Sometimes, it’s all too much!

I’m going to tell you a secret: I don’t always feel like showing up to write posts every week.

Much as I love to write, sometimes, I just don’t feel the love. My mind kicks in with complaints: “Again? Can’t I skip it?!”

Often, I feel resistance because I’m scared to write about what’s most alive in me, but other times, I just want to play hooky from the written word. And I have a feeling that it’s true for you, too. It can be hard to summon the dedication it takes to do certain tasks regularly.

Much as you love your kids, sometimes you want to fall asleep instead of getting them ready for bed.

Much as you love your sport, sometimes you want to go out with friends instead of practicing.

Much as I love to write, sometimes I’d rather watch Parenthood and eat almond butter straight from the jar.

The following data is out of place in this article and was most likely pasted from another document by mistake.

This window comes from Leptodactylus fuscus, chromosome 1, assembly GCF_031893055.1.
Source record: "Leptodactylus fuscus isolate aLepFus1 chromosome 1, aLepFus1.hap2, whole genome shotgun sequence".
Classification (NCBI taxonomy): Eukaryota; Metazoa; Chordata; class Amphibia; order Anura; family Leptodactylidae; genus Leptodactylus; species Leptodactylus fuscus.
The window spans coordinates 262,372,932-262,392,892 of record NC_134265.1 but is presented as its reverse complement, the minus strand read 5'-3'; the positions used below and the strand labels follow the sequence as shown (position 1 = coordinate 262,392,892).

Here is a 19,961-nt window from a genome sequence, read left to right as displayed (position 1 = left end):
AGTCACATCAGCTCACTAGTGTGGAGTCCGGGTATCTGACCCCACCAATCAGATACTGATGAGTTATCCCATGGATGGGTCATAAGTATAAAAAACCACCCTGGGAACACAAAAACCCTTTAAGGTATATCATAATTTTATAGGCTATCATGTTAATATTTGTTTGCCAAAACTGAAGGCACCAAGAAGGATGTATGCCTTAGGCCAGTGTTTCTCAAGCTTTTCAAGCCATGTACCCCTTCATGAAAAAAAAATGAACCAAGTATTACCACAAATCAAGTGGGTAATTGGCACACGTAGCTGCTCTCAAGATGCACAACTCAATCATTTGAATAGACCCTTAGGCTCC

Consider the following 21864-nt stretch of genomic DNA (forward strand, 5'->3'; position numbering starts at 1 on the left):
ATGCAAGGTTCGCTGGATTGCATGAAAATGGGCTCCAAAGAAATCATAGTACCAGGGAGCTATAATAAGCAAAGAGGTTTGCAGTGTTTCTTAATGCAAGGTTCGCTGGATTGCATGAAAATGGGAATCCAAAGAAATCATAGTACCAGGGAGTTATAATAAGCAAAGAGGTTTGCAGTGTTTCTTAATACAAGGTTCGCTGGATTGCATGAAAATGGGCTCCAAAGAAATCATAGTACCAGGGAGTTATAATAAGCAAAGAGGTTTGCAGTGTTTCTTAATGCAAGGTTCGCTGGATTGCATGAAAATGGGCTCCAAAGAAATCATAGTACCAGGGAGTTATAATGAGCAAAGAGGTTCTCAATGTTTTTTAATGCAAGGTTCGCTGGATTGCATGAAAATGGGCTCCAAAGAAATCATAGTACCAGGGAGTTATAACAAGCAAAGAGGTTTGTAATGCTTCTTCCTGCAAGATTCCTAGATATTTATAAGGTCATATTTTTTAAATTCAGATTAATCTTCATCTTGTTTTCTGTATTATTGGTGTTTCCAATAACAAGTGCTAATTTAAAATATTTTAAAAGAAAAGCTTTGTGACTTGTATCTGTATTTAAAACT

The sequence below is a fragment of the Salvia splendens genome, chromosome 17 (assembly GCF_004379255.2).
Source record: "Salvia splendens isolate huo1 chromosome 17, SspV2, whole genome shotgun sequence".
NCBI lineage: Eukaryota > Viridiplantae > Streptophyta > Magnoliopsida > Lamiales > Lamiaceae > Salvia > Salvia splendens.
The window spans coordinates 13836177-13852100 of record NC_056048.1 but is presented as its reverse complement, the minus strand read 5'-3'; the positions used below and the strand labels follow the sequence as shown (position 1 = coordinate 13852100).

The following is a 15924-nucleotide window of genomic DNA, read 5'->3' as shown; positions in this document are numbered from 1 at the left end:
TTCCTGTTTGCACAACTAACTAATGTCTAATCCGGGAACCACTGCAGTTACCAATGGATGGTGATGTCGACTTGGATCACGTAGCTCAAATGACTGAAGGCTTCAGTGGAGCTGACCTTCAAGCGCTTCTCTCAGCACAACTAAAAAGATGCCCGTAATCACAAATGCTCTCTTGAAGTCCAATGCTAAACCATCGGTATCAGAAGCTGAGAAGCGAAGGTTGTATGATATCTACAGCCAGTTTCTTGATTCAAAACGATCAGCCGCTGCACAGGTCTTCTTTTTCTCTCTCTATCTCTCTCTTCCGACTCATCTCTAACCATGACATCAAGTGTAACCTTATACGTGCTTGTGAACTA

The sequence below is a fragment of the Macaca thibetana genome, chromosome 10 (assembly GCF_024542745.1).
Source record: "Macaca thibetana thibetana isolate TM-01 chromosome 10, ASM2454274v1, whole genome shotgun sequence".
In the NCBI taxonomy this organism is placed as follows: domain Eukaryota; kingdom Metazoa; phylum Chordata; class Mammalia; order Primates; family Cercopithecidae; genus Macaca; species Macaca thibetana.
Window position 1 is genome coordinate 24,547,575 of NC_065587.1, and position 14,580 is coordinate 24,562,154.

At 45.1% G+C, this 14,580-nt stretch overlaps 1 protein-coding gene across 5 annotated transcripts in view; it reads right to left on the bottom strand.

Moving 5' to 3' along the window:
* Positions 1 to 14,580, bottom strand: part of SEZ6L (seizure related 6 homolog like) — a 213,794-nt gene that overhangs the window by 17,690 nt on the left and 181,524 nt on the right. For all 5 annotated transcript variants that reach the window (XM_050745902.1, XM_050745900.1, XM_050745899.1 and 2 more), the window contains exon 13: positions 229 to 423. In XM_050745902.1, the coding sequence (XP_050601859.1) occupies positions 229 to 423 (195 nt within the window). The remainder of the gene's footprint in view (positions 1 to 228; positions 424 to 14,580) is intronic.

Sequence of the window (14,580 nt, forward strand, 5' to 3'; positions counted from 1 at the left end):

But here’s the crazy thing: we show up anyway.

You get them ready each night and tuck them in tenderly.

You lace up your running shoes and move through your workout.

I compose, keeping to my posting schedule.

And we deserve credit for that.

Yes, everyone needs a break now and then. (I allow myself to miss a post or two when I’m on vacation.) There is value in leaving tasks undone. And yet there’s also tremendous value in commitment.

***

An ‘ordinary’ caregiving moment that captured my heart.

When I was a direct-care assistant at L’Arche, I noticed something remarkable: assistants showed up for routines. Day in and day out, we the caregivers dragged ourselves out of bed in the morning. Yes, it was hard, but it was made easier by the absence of choice. We didn’t give ourselves the option of not doing our routines (and, come to think of it, neither did Medicaid).

If we didn’t show up, beloved people didn’t get care … and that simply wasn’t a possibility. When an assistant did miss a routine, we could be fairly certain that they were either sick in bed or stuck in traffic, that they physically couldn’t be there. We were committed to the core members and to one another, and we proved that by showing up … even if it meant coming downstairs in pajamas.

***